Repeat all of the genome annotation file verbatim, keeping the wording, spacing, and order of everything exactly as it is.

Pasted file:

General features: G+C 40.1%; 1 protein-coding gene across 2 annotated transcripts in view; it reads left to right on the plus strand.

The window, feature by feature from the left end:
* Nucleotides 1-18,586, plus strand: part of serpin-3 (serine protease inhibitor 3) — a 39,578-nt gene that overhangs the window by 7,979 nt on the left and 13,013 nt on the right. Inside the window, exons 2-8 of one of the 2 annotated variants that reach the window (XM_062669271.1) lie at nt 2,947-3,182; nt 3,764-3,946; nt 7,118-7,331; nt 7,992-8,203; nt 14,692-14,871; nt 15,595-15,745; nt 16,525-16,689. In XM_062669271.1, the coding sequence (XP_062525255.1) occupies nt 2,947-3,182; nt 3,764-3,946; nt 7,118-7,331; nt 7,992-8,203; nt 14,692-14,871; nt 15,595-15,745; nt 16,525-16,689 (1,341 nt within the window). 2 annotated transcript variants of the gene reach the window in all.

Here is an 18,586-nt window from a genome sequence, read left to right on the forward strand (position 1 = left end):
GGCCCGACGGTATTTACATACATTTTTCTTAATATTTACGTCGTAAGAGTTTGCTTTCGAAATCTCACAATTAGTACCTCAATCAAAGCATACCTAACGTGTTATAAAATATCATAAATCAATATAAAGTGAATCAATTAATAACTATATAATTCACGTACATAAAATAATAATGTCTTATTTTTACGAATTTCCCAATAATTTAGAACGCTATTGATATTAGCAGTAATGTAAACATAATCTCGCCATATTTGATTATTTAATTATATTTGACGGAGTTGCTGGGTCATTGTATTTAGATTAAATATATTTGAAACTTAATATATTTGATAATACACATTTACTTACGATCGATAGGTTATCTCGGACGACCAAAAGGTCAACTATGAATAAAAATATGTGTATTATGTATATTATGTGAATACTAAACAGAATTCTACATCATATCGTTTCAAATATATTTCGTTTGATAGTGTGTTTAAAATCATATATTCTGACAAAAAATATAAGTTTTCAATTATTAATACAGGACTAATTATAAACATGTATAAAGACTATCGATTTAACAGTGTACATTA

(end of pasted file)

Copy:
General features: G+C 40.1%; 1 protein-coding gene across 2 annotated transcripts in view; it reads left to right on the plus strand.

The window, feature by feature from the left end:
* Nucleotides 1-18,586, plus strand: part of serpin-3 (serine protease inhibitor 3) — a 39,578-nt gene that overhangs the window by 7,979 nt on the left and 13,013 nt on the right. Inside the window, exons 2-8 of one of the 2 annotated variants that reach the window (XM_062669271.1) lie at nt 2,947-3,182; nt 3,764-3,946; nt 7,118-7,331; nt 7,992-8,203; nt 14,692-14,871; nt 15,595-15,745; nt 16,525-16,689. In XM_062669271.1, the coding sequence (XP_062525255.1) occupies nt 2,947-3,182; nt 3,764-3,946; nt 7,118-7,331; nt 7,992-8,203; nt 14,692-14,871; nt 15,595-15,745; nt 16,525-16,689 (1,341 nt within the window). 2 annotated transcript variants of the gene reach the window in all.

Here is an 18,586-nt window from a genome sequence, read left to right on the forward strand (position 1 = left end):
GGCCCGACGGTATTTACATACATTTTTCTTAATATTTACGTCGTAAGAGTTTGCTTTCGAAATCTCACAATTAGTACCTCAATCAAAGCATACCTAACGTGTTATAAAATATCATAAATCAATATAAAGTGAATCAATTAATAACTATATAATTCACGTACATAAAATAATAATGTCTTATTTTTACGAATTTCCCAATAATTTAGAACGCTATTGATATTAGCAGTAATGTAAACATAATCTCGCCATATTTGATTATTTAATTATATTTGACGGAGTTGCTGGGTCATTGTATTTAGATTAAATATATTTGAAACTTAATATATTTGATAATACACATTTACTTACGATCGATAGGTTATCTCGGACGACCAAAAGGTCAACTATGAATAAAAATATGTGTATTATGTATATTATGTGAATACTAAACAGAATTCTACATCATATCGTTTCAAATATATTTCGTTTGATAGTGTGTTTAAAATCATATATTCTGACAAAAAATATAAGTTTTCAATTATTAATACAGGACTAATTATAAACATGTATAAAGACTATCGATTTAACAGTGTACATTA